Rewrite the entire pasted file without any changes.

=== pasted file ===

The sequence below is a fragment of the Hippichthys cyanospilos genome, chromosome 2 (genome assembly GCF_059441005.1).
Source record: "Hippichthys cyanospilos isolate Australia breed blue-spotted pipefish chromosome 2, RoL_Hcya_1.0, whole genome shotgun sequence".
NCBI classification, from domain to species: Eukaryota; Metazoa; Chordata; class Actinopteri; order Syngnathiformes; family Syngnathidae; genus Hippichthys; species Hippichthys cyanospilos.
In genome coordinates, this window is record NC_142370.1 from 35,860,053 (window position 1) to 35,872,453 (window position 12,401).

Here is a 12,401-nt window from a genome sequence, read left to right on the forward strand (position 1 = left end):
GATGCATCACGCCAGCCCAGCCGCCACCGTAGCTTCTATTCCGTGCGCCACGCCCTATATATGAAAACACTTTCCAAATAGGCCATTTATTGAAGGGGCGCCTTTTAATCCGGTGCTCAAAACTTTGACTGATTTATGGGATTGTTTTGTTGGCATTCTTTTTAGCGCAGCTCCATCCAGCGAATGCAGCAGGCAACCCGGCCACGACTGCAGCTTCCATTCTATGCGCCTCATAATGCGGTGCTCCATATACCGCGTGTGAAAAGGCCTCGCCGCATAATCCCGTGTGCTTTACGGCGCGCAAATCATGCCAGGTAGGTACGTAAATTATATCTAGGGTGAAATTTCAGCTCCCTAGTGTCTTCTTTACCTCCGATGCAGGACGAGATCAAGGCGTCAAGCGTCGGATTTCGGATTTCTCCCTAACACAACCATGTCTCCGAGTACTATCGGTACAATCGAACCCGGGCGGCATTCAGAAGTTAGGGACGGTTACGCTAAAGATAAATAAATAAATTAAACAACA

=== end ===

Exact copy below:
The sequence below is a fragment of the Hippichthys cyanospilos genome, chromosome 2 (genome assembly GCF_059441005.1).
Source record: "Hippichthys cyanospilos isolate Australia breed blue-spotted pipefish chromosome 2, RoL_Hcya_1.0, whole genome shotgun sequence".
NCBI classification, from domain to species: Eukaryota; Metazoa; Chordata; class Actinopteri; order Syngnathiformes; family Syngnathidae; genus Hippichthys; species Hippichthys cyanospilos.
In genome coordinates, this window is record NC_142370.1 from 35,860,053 (window position 1) to 35,872,453 (window position 12,401).

Here is a 12,401-nt window from a genome sequence, read left to right on the forward strand (position 1 = left end):
GATGCATCACGCCAGCCCAGCCGCCACCGTAGCTTCTATTCCGTGCGCCACGCCCTATATATGAAAACACTTTCCAAATAGGCCATTTATTGAAGGGGCGCCTTTTAATCCGGTGCTCAAAACTTTGACTGATTTATGGGATTGTTTTGTTGGCATTCTTTTTAGCGCAGCTCCATCCAGCGAATGCAGCAGGCAACCCGGCCACGACTGCAGCTTCCATTCTATGCGCCTCATAATGCGGTGCTCCATATACCGCGTGTGAAAAGGCCTCGCCGCATAATCCCGTGTGCTTTACGGCGCGCAAATCATGCCAGGTAGGTACGTAAATTATATCTAGGGTGAAATTTCAGCTCCCTAGTGTCTTCTTTACCTCCGATGCAGGACGAGATCAAGGCGTCAAGCGTCGGATTTCGGATTTCTCCCTAACACAACCATGTCTCCGAGTACTATCGGTACAATCGAACCCGGGCGGCATTCAGAAGTTAGGGACGGTTACGCTAAAGATAAATAAATAAATTAAACAACA